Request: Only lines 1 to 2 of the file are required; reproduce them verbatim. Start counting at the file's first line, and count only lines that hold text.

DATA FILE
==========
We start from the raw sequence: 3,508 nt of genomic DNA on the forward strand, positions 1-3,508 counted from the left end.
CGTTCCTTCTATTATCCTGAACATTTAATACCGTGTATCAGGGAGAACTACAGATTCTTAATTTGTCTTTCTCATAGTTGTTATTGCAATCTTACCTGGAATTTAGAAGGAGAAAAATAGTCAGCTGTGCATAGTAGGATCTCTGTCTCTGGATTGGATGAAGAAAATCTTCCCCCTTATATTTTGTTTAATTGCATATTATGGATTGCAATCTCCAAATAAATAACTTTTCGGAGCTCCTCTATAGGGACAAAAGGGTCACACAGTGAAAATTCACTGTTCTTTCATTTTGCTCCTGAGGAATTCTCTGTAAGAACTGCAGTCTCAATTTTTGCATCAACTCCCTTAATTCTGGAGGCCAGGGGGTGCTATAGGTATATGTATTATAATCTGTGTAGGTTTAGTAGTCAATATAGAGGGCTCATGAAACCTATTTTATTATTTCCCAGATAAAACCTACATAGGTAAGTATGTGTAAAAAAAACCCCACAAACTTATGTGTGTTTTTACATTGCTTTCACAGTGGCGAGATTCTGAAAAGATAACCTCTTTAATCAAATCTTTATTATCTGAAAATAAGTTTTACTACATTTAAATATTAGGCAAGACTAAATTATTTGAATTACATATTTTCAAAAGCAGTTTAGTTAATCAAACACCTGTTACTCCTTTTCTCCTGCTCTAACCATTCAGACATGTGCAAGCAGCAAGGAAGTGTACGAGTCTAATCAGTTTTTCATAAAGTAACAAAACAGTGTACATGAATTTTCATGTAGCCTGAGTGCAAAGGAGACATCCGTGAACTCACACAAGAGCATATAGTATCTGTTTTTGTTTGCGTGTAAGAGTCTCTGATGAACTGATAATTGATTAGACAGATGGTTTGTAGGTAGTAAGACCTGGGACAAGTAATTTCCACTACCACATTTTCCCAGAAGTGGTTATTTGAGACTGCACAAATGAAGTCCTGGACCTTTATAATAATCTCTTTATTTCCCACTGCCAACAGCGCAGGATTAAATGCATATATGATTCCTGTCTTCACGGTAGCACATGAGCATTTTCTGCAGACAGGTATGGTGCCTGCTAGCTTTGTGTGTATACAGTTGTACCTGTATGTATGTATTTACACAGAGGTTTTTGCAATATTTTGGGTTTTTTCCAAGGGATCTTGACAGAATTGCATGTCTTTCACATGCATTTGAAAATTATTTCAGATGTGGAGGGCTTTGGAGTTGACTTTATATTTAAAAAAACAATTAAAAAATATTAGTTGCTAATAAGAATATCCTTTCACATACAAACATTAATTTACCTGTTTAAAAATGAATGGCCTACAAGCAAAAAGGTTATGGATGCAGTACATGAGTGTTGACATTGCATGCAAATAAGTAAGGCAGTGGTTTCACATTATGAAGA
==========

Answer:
We start from the raw sequence: 3,508 nt of genomic DNA on the forward strand, positions 1-3,508 counted from the left end.
CGTTCCTTCTATTATCCTGAACATTTAATACCGTGTATCAGGGAGAACTACAGATTCTTAATTTGTCTTTCTCATAGTTGTTATTGCAATCTTACCTGGAATTTAGAAGGAGAAAAATAGTCAGCTGTGCATAGTAGGATCTCTGTCTCTGGATTGGATGAAGAAAATCTTCCCCCTTATATTTTGTTTAATTGCATATTATGGATTGCAATCTCCAAATAAATAACTTTTCGGAGCTCCTCTATAGGGACAAAAGGGTCACACAGTGAAAATTCACTGTTCTTTCATTTTGCTCCTGAGGAATTCTCTGTAAGAACTGCAGTCTCAATTTTTGCATCAACTCCCTTAATTCTGGAGGCCAGGGGGTGCTATAGGTATATGTATTATAATCTGTGTAGGTTTAGTAGTCAATATAGAGGGCTCATGAAACCTATTTTATTATTTCCCAGATAAAACCTACATAGGTAAGTATGTGTAAAAAAAACCCCACAAACTTATGTGTGTTTTTACATTGCTTTCACAGTGGCGAGATTCTGAAAAGATAACCTCTTTAATCAAATCTTTATTATCTGAAAATAAGTTTTACTACATTTAAATATTAGGCAAGACTAAATTATTTGAATTACATATTTTCAAAAGCAGTTTAGTTAATCAAACACCTGTTACTCCTTTTCTCCTGCTCTAACCATTCAGACATGTGCAAGCAGCAAGGAAGTGTACGAGTCTAATCAGTTTTTCATAAAGTAACAAAACAGTGTACATGAATTTTCATGTAGCCTGAGTGCAAAGGAGACATCCGTGAACTCACACAAGAGCATATAGTATCTGTTTTTGTTTGCGTGTAAGAGTCTCTGATGAACTGATAATTGATTAGACAGATGGTTTGTAGGTAGTAAGACCTGGGACAAGTAATTTCCACTACCACATTTTCCCAGAAGTGGTTATTTGAGACTGCACAAATGAAGTCCTGGACCTTTATAATAATCTCTTTATTTCCCACTGCCAACAGCGCAGGATTAAATGCATATATGATTCCTGTCTTCACGGTAGCACATGAGCATTTTCTGCAGACAGGTATGGTGCCTGCTAGCTTTGTGTGTATACAGTTGTACCTGTATGTATGTATTTACACAGAGGTTTTTGCAATATTTTGGGTTTTTTCCAAGGGATCTTGACAGAATTGCATGTCTTTCACATGCATTTGAAAATTATTTCAGATGTGGAGGGCTTTGGAGTTGACTTTATATTTAAAAAAACAATTAAAAAATATTAGTTGCTAATAAGAATATCCTTTCACATACAAACATTAATTTACCTGTTTAAAAATGAATGGCCTACAAGCAAAAAGGTTATGGATGCAGTACATGAGTGTTGACATTGCATGCAAATAAGTAAGGCAGTGGTTTCACATTATGAAGA